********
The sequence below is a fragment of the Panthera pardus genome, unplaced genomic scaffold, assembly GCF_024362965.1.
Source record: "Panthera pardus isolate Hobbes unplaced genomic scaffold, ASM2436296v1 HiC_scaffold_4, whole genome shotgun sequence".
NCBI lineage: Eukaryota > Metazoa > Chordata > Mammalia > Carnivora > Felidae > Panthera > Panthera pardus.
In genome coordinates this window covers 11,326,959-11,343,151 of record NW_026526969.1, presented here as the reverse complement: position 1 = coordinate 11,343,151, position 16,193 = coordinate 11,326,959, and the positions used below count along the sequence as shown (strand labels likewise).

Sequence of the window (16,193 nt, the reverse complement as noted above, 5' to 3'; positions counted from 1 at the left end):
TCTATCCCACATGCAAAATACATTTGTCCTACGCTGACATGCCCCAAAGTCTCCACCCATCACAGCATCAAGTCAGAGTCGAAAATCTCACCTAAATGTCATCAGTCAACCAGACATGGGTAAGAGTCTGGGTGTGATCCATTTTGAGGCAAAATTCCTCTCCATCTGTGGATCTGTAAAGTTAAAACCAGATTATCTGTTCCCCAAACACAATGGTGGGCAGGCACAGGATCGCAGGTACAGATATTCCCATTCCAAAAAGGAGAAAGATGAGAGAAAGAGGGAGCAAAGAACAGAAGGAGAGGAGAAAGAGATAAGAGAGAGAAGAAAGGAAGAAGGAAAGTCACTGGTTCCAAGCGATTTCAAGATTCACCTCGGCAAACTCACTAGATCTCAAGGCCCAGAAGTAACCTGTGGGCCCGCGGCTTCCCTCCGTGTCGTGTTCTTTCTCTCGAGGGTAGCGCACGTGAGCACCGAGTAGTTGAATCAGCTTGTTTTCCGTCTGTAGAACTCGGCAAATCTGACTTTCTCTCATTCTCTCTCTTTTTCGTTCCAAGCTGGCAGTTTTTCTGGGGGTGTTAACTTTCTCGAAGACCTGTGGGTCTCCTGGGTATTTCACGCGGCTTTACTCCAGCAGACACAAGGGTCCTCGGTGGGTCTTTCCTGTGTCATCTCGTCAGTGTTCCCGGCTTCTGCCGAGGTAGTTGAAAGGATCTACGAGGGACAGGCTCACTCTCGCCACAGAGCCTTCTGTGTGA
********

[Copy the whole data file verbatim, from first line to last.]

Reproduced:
The sequence below is a fragment of the Panthera pardus genome, unplaced genomic scaffold, assembly GCF_024362965.1.
Source record: "Panthera pardus isolate Hobbes unplaced genomic scaffold, ASM2436296v1 HiC_scaffold_4, whole genome shotgun sequence".
NCBI lineage: Eukaryota > Metazoa > Chordata > Mammalia > Carnivora > Felidae > Panthera > Panthera pardus.
In genome coordinates this window covers 11,326,959-11,343,151 of record NW_026526969.1, presented here as the reverse complement: position 1 = coordinate 11,343,151, position 16,193 = coordinate 11,326,959, and the positions used below count along the sequence as shown (strand labels likewise).

Sequence of the window (16,193 nt, the reverse complement as noted above, 5' to 3'; positions counted from 1 at the left end):
TCTATCCCACATGCAAAATACATTTGTCCTACGCTGACATGCCCCAAAGTCTCCACCCATCACAGCATCAAGTCAGAGTCGAAAATCTCACCTAAATGTCATCAGTCAACCAGACATGGGTAAGAGTCTGGGTGTGATCCATTTTGAGGCAAAATTCCTCTCCATCTGTGGATCTGTAAAGTTAAAACCAGATTATCTGTTCCCCAAACACAATGGTGGGCAGGCACAGGATCGCAGGTACAGATATTCCCATTCCAAAAAGGAGAAAGATGAGAGAAAGAGGGAGCAAAGAACAGAAGGAGAGGAGAAAGAGATAAGAGAGAGAAGAAAGGAAGAAGGAAAGTCACTGGTTCCAAGCGATTTCAAGATTCACCTCGGCAAACTCACTAGATCTCAAGGCCCAGAAGTAACCTGTGGGCCCGCGGCTTCCCTCCGTGTCGTGTTCTTTCTCTCGAGGGTAGCGCACGTGAGCACCGAGTAGTTGAATCAGCTTGTTTTCCGTCTGTAGAACTCGGCAAATCTGACTTTCTCTCATTCTCTCTCTTTTTCGTTCCAAGCTGGCAGTTTTTCTGGGGGTGTTAACTTTCTCGAAGACCTGTGGGTCTCCTGGGTATTTCACGCGGCTTTACTCCAGCAGACACAAGGGTCCTCGGTGGGTCTTTCCTGTGTCATCTCGTCAGTGTTCCCGGCTTCTGCCGAGGTAGTTGAAAGGATCTACGAGGGACAGGCTCACTCTCGCCACAGAGCCTTCTGTGTGA